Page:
The sun was at its scorching best that Thursday afternoon as I entered the trotro station. The

usual pushing, shoving and struggle for space between both humans and vehicles that

characterises the main Kwame Nkrumah Circle trotro station made the situation more

unbearable. I finally managed to board the stuffy mini-bus and rightfully I felt a sense of relief

to have finally escaped “far from the maddening crowd.” As I settled in among the few

passengers already in the vehicle I realised the wait was going to be long but I had no other

choice than to wait, and pray to God that the vehicle got filled up early enough.

Having resigned myself to having nothing to do but to wait, I found myself observing the

hawkers as they scurried to and fro trying to sell their wares. With all manner of sales strategies

acquired at the ‘School of Hard Knocks’, they tried to outwit both direct and indirect

competitors. Sales strategies in the lorry park range from the traditional to the sophisticated

(by hawking standards). While some were engaged in shouting on top of the voices to attract

the attention of prospects, others resorted the best way to grab your attention was to push

their wares as close to your nasal cavity as practicable.

Interestingly, I spied on a particular seller, an ice-cream seller, who was adopting quite an

‘unconventional’ means of selling and was achieving some considerable success. Whilst his

colleagues were moving from one vehicle to another trying all means possible to get people to

purchase or patronise their wares, this seller picked just one vehicle at a time to practise his

sales strategy. Fortunately for a keen observer with an interest in sales like I was, he picked our

vehicle which was more than half-full by then.

The sales strategy of this ice-cream seller was simple. He picks a vehicle that was almost full,

walks over to it and just stands there with his box on his head without saying a single word. No

fanciful selling antics, no shouting his lungs out, just simply standing in a position where anyone

who entered the vehicle would see him. When passengers entered the vehicle, all hot, tired

and obviously thirsty from trekking under the scorching sun, they would turn to look at the

“yoghurt” seller and as if by reflex go for one.

At first it came across to me as just coincidental but after four straight scores, I decided to

watch out for what would happen the next time someone came along. Sure enough, a middle-
aged woman came long to board the vehicle. Her demeanour was evidently one of someone

who had experienced a hard afternoon. After settling in, she glanced around as if for

something to buy. Though she looked in the direction of my subject of interest, i.e. the yoghurt

seller, it seemed she was not in the mood for an ice-cream.

After a few minutes passed without this woman buying whatever she had in mind. Then as if by

some magic she looked at the ice-cream seller and out of the blues ordered one for herself.

Once again, the master yoghurt seller had sold without ‘selling’. This gentleman, as was

evident, did not possess an MBA (Marketing option) but here he was putting into practise all

principles associated with the 4Ps of Marketing. His application of the rules of good product

placement was simply awesome. His use of the silent promotional tactics would have been the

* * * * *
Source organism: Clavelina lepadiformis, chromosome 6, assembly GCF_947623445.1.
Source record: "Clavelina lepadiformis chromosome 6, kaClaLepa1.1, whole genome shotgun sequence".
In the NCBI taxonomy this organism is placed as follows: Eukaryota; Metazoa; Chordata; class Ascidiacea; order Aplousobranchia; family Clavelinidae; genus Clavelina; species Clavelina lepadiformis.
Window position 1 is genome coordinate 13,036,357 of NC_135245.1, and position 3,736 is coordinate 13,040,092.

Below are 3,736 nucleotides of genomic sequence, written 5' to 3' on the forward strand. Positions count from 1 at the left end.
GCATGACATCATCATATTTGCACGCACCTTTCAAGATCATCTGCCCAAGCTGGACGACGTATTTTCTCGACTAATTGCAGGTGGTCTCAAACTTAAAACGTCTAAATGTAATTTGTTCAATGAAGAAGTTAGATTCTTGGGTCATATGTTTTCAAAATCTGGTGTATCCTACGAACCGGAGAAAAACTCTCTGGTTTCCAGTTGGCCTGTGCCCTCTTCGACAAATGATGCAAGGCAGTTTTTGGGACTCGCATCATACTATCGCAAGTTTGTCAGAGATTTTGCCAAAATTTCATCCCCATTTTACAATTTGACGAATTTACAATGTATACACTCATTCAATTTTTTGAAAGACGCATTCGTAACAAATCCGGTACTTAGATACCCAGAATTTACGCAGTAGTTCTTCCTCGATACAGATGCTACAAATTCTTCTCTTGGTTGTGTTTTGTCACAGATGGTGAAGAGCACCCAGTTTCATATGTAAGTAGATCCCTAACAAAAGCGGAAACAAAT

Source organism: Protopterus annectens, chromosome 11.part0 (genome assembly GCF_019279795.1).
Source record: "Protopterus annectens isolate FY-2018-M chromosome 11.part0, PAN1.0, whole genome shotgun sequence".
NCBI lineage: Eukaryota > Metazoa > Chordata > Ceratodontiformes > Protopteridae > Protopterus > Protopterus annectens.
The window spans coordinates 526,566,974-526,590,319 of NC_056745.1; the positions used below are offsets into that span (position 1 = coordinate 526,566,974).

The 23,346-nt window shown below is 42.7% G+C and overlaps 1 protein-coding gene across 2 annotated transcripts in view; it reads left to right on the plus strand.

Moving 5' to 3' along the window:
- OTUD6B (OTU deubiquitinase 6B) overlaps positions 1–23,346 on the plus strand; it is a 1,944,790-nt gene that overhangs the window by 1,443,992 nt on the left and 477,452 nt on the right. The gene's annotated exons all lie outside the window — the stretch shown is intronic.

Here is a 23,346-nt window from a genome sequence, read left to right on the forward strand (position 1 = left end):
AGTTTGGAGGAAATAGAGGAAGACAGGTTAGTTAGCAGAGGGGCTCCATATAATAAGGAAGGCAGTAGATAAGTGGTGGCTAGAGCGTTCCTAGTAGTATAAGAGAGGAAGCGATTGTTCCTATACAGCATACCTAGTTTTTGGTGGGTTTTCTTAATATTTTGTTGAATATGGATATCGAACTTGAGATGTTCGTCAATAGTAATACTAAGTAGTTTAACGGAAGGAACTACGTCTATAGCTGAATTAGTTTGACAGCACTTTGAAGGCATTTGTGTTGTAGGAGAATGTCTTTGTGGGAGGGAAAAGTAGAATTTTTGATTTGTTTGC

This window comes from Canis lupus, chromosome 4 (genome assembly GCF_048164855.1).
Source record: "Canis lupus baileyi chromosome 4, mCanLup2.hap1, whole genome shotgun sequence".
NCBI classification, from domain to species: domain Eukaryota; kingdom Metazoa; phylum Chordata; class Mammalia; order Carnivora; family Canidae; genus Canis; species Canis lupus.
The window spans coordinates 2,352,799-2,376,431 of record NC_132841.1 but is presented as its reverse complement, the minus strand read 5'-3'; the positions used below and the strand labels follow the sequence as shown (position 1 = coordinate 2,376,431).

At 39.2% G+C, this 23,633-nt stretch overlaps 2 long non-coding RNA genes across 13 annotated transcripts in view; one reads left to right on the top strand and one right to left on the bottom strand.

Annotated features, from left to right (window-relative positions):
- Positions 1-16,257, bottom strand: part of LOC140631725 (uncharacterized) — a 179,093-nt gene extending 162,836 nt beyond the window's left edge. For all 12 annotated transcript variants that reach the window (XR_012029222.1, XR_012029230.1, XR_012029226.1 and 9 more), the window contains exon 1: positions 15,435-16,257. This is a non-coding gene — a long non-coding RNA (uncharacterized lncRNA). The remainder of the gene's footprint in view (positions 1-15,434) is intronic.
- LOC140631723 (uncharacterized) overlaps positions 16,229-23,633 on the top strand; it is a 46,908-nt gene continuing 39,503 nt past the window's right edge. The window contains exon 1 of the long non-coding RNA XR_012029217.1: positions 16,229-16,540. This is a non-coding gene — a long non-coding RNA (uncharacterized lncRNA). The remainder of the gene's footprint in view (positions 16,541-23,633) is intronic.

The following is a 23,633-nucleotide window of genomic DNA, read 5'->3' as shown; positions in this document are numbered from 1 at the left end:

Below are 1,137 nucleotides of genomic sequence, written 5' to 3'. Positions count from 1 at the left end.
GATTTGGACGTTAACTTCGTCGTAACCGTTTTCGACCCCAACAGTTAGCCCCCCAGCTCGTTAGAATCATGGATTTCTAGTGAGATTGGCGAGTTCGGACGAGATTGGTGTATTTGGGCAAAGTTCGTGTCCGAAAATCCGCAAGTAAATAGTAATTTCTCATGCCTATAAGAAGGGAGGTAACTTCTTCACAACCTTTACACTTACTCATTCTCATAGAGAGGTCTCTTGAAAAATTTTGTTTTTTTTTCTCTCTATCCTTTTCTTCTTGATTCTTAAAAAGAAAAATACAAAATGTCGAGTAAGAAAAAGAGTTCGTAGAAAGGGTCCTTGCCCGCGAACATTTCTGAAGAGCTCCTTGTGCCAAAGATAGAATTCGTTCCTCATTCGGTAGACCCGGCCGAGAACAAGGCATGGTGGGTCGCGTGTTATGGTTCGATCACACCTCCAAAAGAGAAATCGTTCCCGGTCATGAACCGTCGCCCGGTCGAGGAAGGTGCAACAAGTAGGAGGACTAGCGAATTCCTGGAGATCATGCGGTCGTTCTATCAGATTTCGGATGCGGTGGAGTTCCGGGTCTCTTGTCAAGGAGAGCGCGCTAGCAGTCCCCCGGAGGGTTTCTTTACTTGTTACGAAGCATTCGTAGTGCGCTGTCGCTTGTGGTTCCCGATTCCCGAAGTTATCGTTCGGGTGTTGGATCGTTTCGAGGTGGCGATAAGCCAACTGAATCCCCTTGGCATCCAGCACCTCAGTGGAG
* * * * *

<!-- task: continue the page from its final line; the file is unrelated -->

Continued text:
envy of marketing guru, Philip Kotler.

To all those packed into the trotro that hot afternoon, there was nothing unusual about the

whole incident, but not to me. I found myself being educated by a seemingly ‘uneducated’

fellow right at the trotro station. The sales lessons I learnt from him were quite astounding.


The placing of a product (or service) is right only to the extent to which it offers convenience to

the consumer.

He realised that the consumers (i.e. we, the honourable patrons of the trotro) would find it

more appropriate not to have to shout across the station to call a yoghurt seller. The products

were literally right under our nose. To enhance the chances of you increasing your sales find the

most appropriate place to market your wares.


In sales, sometimes it pays to adopt a totally different and radical approach to beat off the


As a sales person, you do not always have to “go with the flow.” Do not do what everybody is

doing. Whilst his colleagues were scrambling all over the lorry park, he had placed himself

strategically and was reaping the rewards of having gone against the crowd.


Patience can sometimes be the best policy in a highly competitive market.

It does not always pay to react to every little change in the business environment. The yoghurt

seller knew better not to be moving from one vehicle to another whenever it seems as if he was

not going to make any sales at one particular vehicle. He was patient enough to wait for the

sale and truly the sale came. This technique is also used effectively by predators in the animal

kingdom. Animals such as spiders and chameleons, and plants such as the Venus’s flytraps do

not usually go chasing their preys. Even they know that “good things come to those who wait.”


Sometimes the best way to sell is not to attempt to sell at all.

He just stood there as if he had nothing to do. It seemed as if he was not selling whilst that was

exactly what he was doing and surprisingly he was closing more sales than most of his


Eventually, our vehicle became full and we got ready to leave the station. As the trotro left the

yard, the last lesson of the encounter dawned on me.


Life is a school. Everyone you meet is a teacher. Every encounter is a lesson. Every day could be a

time for a test. Therefore never disregard the teachers you come across everyday nor the daily

lessons you are taught in the University of Life.

P. O. Box DS 2134
 Dansoman Estates